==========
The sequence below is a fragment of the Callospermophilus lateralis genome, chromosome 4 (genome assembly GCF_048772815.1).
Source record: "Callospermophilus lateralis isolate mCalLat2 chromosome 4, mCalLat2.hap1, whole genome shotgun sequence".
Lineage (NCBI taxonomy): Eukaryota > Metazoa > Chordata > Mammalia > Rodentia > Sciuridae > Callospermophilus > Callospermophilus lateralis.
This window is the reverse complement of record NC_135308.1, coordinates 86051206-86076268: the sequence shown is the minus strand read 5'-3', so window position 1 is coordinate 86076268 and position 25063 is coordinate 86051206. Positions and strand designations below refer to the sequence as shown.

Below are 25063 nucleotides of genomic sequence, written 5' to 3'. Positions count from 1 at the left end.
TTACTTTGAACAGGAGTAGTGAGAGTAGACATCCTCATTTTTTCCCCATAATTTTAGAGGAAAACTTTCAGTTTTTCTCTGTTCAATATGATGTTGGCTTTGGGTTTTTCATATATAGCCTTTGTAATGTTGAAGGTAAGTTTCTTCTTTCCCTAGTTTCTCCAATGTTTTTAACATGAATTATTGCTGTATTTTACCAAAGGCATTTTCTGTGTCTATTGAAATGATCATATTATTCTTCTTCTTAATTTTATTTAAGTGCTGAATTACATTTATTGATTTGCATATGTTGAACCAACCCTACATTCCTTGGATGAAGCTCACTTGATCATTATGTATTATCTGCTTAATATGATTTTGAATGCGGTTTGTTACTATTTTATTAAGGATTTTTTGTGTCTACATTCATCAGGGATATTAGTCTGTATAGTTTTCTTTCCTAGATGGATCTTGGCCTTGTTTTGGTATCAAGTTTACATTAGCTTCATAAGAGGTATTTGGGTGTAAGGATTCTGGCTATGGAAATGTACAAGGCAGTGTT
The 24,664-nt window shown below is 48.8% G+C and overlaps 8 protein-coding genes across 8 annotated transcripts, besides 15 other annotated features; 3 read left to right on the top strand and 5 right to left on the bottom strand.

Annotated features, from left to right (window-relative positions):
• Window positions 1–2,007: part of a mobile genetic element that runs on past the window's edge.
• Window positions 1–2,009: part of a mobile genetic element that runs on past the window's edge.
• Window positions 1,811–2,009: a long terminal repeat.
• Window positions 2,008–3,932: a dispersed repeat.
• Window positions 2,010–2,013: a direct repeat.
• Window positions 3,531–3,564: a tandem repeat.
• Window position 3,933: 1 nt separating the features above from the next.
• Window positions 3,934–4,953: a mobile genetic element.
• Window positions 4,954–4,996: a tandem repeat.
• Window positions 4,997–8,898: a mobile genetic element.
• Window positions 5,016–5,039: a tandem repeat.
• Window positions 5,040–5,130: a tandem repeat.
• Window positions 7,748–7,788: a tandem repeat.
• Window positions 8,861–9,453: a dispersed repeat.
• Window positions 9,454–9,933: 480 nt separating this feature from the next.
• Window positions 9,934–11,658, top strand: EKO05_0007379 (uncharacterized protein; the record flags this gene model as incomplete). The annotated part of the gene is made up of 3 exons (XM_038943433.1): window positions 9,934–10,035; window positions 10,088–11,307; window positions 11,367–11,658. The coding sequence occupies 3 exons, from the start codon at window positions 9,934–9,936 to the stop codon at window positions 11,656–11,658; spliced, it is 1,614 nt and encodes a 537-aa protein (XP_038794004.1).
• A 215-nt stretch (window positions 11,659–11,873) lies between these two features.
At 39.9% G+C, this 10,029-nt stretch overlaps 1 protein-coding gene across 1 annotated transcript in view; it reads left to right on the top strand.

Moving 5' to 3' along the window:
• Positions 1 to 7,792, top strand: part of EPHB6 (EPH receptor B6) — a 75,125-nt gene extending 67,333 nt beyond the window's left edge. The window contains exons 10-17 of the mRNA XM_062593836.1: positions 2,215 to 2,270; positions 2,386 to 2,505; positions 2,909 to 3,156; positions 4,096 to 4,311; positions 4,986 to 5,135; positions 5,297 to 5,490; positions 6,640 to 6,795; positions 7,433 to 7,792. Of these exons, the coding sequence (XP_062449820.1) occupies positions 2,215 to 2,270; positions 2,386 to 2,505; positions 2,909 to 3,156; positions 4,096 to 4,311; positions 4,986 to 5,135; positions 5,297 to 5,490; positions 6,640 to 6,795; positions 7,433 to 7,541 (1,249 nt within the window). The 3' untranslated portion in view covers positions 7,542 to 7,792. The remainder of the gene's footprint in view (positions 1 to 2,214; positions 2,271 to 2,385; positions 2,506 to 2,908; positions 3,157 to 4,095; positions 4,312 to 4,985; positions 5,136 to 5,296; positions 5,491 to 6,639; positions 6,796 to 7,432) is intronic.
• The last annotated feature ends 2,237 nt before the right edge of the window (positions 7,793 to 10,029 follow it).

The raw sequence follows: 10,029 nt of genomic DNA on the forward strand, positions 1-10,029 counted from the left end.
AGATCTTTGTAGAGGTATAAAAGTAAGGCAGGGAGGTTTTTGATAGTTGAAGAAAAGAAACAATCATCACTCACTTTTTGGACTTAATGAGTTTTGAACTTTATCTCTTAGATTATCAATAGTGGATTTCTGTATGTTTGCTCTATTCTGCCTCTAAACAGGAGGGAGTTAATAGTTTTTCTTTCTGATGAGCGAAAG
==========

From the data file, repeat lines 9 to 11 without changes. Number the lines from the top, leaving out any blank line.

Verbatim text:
• Window positions 1–2,007: part of a mobile genetic element that runs on past the window's edge.
• Window positions 1–2,009: part of a mobile genetic element that runs on past the window's edge.
• Window positions 1,811–2,009: a long terminal repeat.